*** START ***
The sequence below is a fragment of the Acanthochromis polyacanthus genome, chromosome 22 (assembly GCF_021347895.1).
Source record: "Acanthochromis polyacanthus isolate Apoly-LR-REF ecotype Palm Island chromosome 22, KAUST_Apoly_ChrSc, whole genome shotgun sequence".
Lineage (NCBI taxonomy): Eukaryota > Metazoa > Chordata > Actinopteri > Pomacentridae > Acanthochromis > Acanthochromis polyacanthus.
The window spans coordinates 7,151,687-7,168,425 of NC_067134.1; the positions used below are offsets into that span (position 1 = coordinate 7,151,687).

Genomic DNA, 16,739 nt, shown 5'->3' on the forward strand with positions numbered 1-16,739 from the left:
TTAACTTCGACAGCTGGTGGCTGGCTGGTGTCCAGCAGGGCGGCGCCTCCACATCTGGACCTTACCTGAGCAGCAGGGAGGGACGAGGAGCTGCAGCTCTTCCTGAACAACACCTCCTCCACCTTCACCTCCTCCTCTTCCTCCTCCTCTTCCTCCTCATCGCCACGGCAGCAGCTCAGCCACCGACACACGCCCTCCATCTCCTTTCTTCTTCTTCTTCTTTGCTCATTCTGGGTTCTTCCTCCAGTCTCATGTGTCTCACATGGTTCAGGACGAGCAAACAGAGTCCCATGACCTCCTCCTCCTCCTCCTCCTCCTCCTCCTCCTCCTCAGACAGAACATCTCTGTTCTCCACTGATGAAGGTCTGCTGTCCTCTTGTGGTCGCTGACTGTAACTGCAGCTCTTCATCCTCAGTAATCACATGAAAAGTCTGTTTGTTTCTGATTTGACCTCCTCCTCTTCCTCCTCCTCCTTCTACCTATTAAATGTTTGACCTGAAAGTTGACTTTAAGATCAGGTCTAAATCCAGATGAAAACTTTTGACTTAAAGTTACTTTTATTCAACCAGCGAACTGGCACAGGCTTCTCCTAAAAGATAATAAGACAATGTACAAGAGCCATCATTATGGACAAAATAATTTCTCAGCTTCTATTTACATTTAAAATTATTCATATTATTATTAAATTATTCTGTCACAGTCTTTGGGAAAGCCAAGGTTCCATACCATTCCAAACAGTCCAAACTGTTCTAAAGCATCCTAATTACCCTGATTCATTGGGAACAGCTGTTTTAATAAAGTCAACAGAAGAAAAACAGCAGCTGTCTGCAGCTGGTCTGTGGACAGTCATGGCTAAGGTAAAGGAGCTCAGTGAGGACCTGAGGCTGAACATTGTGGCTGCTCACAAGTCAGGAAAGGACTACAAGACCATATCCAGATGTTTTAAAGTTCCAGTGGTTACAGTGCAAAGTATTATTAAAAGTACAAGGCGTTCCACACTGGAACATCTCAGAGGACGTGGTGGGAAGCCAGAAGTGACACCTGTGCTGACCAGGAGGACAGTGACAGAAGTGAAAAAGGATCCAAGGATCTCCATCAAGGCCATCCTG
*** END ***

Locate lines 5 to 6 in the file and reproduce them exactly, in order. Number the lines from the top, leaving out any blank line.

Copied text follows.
Genomic DNA, 16,739 nt, shown 5'->3' on the forward strand with positions numbered 1-16,739 from the left:
TTAACTTCGACAGCTGGTGGCTGGCTGGTGTCCAGCAGGGCGGCGCCTCCACATCTGGACCTTACCTGAGCAGCAGGGAGGGACGAGGAGCTGCAGCTCTTCCTGAACAACACCTCCTCCACCTTCACCTCCTCCTCTTCCTCCTCCTCTTCCTCCTCATCGCCACGGCAGCAGCTCAGCCACCGACACACGCCCTCCATCTCCTTTCTTCTTCTTCTTCTTTGCTCATTCTGGGTTCTTCCTCCAGTCTCATGTGTCTCACATGGTTCAGGACGAGCAAACAGAGTCCCATGACCTCCTCCTCCTCCTCCTCCTCCTCCTCCTCCTCCTCAGACAGAACATCTCTGTTCTCCACTGATGAAGGTCTGCTGTCCTCTTGTGGTCGCTGACTGTAACTGCAGCTCTTCATCCTCAGTAATCACATGAAAAGTCTGTTTGTTTCTGATTTGACCTCCTCCTCTTCCTCCTCCTCCTTCTACCTATTAAATGTTTGACCTGAAAGTTGACTTTAAGATCAGGTCTAAATCCAGATGAAAACTTTTGACTTAAAGTTACTTTTATTCAACCAGCGAACTGGCACAGGCTTCTCCTAAAAGATAATAAGACAATGTACAAGAGCCATCATTATGGACAAAATAATTTCTCAGCTTCTATTTACATTTAAAATTATTCATATTATTATTAAATTATTCTGTCACAGTCTTTGGGAAAGCCAAGGTTCCATACCATTCCAAACAGTCCAAACTGTTCTAAAGCATCCTAATTACCCTGATTCATTGGGAACAGCTGTTTTAATAAAGTCAACAGAAGAAAAACAGCAGCTGTCTGCAGCTGGTCTGTGGACAGTCATGGCTAAGGTAAAGGAGCTCAGTGAGGACCTGAGGCTGAACATTGTGGCTGCTCACAAGTCAGGAAAGGACTACAAGACCATATCCAGATGTTTTAAAGTTCCAGTGGTTACAGTGCAAAGTATTATTAAAAGTACAAGGCGTTCCACACTGGAACATCTCAGAGGACGTGGTGGGAAGCCAGAAGTGACACCTGTGCTGACCAGGAGGACAGTGACAGAAGTGAAAAAGGATCCAAGGATCTCCATCAAGGCCATCCTG